In 2001, Deborah Frieze walked out of her career as an executive in the high-tech industry. She was disillusioned by a business culture that emphasized short-term results, looked upon growth as an end rather than a means, and cared more about compliance than community. A year later, she met Meg Wheatley and a community of pioneering leaders who, like her, were walking out of organizations and systems that were failing to contribute to the common good. These were friends and colleagues of The Berkana Institute.
Deborah joined Berkana full-time in 2004 when, in partnership with Manish Jain of Shikshantar in India, they proposed a new initiative to the Berkana Board. The Berkana Exchange would be a trans-local learning community of people who were walking on to build healthy and resilient communities. These people are the subject of her book, co-authored with Meg Wheatley, Walk Out Walk On: A Learning Journey into Communities Daring to Live the Future Now. Walk Out Walk On is the recipient of the 2011 Terry McAdam Book Award and a Nautilus Silver Book Award for Social Change.
In 2005, Deborah became Meg Wheatley’s successor as co-president of Berkana. She served in that capacity for four years, deepening the work of the Berkana Exchange and launching many new initiatives with partners across the globe. In partnership with Berkana’s board, they developed a transition plan for Berkana as an organization to become more powerfully aligned with its core commitments and to experiment with the future form of nonprofits. In 2009, they successfully dissolved the co-presidency and declared Berkana a self-organizing system.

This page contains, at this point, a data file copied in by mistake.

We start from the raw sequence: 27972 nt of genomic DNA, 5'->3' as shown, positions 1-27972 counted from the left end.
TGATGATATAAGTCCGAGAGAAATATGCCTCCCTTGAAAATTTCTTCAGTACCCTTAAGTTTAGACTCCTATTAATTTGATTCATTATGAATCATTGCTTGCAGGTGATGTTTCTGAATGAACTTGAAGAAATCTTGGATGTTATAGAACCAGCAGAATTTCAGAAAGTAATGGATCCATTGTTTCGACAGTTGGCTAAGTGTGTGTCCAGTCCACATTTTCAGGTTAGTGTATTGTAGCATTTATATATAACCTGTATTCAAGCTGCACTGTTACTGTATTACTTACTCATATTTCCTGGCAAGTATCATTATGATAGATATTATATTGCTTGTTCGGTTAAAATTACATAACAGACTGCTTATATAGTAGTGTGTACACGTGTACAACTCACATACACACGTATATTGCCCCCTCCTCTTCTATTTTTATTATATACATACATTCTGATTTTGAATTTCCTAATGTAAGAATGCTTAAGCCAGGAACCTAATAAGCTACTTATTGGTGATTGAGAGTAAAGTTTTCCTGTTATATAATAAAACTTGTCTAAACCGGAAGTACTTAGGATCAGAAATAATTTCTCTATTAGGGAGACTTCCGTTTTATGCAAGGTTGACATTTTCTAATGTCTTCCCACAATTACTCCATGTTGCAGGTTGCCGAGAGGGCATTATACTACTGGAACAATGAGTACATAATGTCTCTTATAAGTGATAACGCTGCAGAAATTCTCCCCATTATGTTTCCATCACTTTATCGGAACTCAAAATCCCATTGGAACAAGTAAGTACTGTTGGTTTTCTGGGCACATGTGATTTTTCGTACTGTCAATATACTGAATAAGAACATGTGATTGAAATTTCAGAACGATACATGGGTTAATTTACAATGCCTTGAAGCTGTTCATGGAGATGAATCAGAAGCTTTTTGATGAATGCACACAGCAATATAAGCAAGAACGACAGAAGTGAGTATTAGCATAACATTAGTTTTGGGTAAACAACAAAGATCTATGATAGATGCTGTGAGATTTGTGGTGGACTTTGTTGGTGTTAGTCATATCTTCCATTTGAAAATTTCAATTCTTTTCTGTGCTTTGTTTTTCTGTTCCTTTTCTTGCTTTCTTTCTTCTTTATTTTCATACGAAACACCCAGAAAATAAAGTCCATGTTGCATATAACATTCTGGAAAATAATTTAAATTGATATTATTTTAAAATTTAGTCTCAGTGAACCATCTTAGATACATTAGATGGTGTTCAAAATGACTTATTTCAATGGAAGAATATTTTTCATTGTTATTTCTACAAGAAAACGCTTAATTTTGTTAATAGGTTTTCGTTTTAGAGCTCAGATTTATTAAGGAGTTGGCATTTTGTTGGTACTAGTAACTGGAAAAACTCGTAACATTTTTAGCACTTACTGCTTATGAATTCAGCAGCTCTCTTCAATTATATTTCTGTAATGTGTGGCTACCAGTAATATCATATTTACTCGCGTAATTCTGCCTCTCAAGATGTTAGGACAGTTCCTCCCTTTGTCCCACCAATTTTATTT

Previously, Deborah was a partner and founding member of ZEFER, an Internet services firm that integrated business strategy, experience design, technology and program management. Earlier in her career, she was an editor for Snow Country magazine, and she continue to count skiing and winter sports among my greatest passions.
Deborah has worked in partnership with the Mastery Foundation, leading peace and reconciliation programs in Northern Ireland and Israel. Today, she serves as a speaker, consultant and advisor to numerous grassroot organizations both locally and abroad.
Deborah lives in Boston, and can often be found supporting friends and colleagues around the world who are creating healthy and resilient communities.